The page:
Our lives changed drastically this past summer with Ryan’s diagnosis of testicular cancer, followed by surgery and chemo. Our lives would never return to life without cancer. Don’t misunderstand me; Ryan is doing fairly well these days. His last appointment was good, but not the “great” we were really hoping for. We were hoping to hear his doctor say that he was cancer-free, in remission, and the mass in his abdomen was gone. But she didn’t – because it isn’t gone. Yes, it’s reduced in size from 9 cm to 4 cm, but that’s still a mass and it’s still there. She is optimistic that the mass remaining is just dead cells and tissue remaining from the larger mass that once was there, but only close monitoring and follow-up appointments will confirm or deny that. In the meantime, she wants Ryan to live as if he’s cancer free. Return to work. Get involved with regular activities again. Think positively.
But the fact is, our family will never be cancer free. It’s entered our lives and will always be around in some way or another. Like this week, we’ve all been fighting coughs and colds and unfortunately Ryan has caught it too. He’s had a fever and bad cough on and off for the last 3 days. He’s currently at the ER. The fact is, his chemo treatment did a number on his lungs and he technically still has a 4 cm possibly cancerous mass in his belly. We have to be cautious.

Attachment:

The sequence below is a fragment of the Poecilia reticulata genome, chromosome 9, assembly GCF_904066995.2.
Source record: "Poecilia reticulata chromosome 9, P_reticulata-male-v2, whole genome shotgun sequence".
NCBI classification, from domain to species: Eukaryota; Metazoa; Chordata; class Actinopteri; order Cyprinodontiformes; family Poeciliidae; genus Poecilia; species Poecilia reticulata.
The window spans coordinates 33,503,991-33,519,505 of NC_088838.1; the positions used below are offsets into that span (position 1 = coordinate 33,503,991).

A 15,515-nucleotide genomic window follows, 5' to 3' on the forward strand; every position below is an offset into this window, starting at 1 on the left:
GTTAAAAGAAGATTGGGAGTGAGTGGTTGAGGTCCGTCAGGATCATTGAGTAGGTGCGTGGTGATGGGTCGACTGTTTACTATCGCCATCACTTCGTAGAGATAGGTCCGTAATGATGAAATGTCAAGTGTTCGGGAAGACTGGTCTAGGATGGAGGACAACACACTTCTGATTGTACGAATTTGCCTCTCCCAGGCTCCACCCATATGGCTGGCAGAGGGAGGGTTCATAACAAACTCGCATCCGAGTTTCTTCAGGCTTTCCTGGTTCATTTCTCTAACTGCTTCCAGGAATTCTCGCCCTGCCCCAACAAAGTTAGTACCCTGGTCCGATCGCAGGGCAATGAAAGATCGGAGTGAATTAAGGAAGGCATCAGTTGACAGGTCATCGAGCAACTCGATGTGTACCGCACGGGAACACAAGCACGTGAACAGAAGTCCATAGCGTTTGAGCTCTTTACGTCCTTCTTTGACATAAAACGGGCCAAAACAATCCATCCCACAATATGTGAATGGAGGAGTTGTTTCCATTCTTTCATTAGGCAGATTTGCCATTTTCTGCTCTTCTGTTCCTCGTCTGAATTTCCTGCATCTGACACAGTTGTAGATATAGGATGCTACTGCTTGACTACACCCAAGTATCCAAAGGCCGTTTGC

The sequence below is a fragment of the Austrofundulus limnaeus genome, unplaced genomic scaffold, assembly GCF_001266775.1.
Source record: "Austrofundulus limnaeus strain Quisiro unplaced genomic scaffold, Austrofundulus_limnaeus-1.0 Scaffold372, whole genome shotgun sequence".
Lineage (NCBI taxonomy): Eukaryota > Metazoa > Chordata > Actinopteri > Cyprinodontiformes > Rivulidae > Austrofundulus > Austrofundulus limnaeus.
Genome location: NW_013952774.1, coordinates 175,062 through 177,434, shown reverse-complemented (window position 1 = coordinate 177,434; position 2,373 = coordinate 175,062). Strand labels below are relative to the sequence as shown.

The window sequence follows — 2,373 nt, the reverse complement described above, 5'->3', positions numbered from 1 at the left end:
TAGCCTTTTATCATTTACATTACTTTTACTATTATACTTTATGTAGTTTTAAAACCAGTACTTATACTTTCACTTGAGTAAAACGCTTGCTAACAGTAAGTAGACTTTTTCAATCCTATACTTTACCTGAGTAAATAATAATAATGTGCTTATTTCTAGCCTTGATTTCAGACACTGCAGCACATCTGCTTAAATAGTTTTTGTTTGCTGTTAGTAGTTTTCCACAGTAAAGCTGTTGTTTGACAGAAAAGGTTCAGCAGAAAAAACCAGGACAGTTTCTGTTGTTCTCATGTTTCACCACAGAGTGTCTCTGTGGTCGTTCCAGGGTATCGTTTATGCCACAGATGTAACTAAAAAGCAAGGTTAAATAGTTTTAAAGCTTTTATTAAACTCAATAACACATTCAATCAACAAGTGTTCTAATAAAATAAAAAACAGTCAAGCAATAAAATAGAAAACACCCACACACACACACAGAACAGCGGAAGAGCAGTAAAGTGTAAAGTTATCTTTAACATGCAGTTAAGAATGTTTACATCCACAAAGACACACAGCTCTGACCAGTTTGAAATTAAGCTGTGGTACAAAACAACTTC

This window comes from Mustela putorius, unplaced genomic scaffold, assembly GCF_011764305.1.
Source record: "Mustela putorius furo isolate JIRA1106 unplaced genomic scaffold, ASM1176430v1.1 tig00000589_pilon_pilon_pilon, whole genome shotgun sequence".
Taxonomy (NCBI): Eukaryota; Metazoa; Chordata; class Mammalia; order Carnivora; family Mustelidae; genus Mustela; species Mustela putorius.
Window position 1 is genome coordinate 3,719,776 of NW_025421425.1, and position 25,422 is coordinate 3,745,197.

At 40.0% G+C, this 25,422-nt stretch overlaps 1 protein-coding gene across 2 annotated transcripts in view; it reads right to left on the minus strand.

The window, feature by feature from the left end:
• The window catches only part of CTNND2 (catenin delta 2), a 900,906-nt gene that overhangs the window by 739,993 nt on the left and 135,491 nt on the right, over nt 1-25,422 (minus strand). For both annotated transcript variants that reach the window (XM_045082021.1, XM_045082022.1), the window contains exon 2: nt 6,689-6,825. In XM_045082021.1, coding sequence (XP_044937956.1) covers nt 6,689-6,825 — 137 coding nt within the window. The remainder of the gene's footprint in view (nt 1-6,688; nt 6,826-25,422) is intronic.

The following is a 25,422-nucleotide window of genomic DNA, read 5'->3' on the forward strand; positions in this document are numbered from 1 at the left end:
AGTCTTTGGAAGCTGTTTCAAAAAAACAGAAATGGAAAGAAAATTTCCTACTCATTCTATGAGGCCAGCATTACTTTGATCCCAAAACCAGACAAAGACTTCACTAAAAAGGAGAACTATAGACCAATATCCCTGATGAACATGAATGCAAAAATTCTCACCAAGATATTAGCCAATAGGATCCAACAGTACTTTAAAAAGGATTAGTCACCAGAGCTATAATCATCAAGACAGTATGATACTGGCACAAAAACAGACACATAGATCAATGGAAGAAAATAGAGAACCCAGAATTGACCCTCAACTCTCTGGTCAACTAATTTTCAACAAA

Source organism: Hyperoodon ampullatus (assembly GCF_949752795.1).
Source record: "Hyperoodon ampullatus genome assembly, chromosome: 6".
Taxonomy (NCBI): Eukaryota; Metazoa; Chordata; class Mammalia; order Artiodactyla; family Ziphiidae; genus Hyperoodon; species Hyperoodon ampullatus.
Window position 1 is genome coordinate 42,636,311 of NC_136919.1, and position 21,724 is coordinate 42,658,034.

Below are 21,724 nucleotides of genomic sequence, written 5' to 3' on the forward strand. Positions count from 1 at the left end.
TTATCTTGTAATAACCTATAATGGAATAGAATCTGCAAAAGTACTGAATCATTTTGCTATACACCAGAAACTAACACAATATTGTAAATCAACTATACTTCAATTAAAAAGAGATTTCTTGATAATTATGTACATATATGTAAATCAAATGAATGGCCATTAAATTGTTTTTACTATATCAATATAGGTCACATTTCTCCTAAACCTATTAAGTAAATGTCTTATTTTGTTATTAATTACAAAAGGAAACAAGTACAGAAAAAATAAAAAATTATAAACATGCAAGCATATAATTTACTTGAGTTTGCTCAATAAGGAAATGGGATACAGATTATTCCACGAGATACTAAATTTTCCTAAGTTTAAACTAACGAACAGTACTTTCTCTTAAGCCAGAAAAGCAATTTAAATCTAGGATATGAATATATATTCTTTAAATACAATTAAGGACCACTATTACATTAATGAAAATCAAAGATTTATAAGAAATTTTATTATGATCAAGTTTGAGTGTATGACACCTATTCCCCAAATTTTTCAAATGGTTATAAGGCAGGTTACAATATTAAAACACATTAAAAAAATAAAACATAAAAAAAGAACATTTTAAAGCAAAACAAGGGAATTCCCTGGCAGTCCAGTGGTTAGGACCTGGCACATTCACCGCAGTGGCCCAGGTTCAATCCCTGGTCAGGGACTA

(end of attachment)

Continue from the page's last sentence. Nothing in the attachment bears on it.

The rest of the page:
One other thing that has changed is how sensitive I am to discussions surrounding cancer and how much I want to help those going through it. Being that gift-giving is my love language, I take this very seriously and want to find the “perfect” way to help. But it’s not always that simple.
A young woman in our close-knit community was diagnosed with leukemia this past week. She has a young family and supportive husband who I happened to grow up with and our families vacationed together when I was a kid (seriously, T., you want to know stories? I’ve got them!). But no two cancer journeys are the same so while I try to help and reach out, I feel as helpless as I’m sure others around us felt in the thick of Ryan’s treatment.
And for a boy in our church community who is facing Stage 4 Hodgkins Lymphoma. His mom and I have been communicating quite regularly via email. My heart absolutely broke the first time I heard the news of L.’s cancer and for his parents as they go through this.
I find myself praying like I’ve never prayed before. For comfort and strength to their families, for relief and not too many side effects, for these brutal treatments that they are undergoing to truly cure. So. many. prayers.
I find myself feeling quite helpless – but knowing that is the way it’s supposed to be. I can’t help them. From a practical perspective, yes, I am here to offer support, encouragement and maybe some knowledge about cancer treatment and side effects. But I can’t heal them. Only our Almighty Father has that capability.
So I will continue to pray. And if they need me for something else along the way, I’m here.
If you are looking of practical ways to help cancer patients, please consider blood donation, as well as stem cell donation. If you are between the ages of 18 and 35, you could help save a life with stem cell donation! For more information: click here
And please, join me in praying for them and other cancer patients.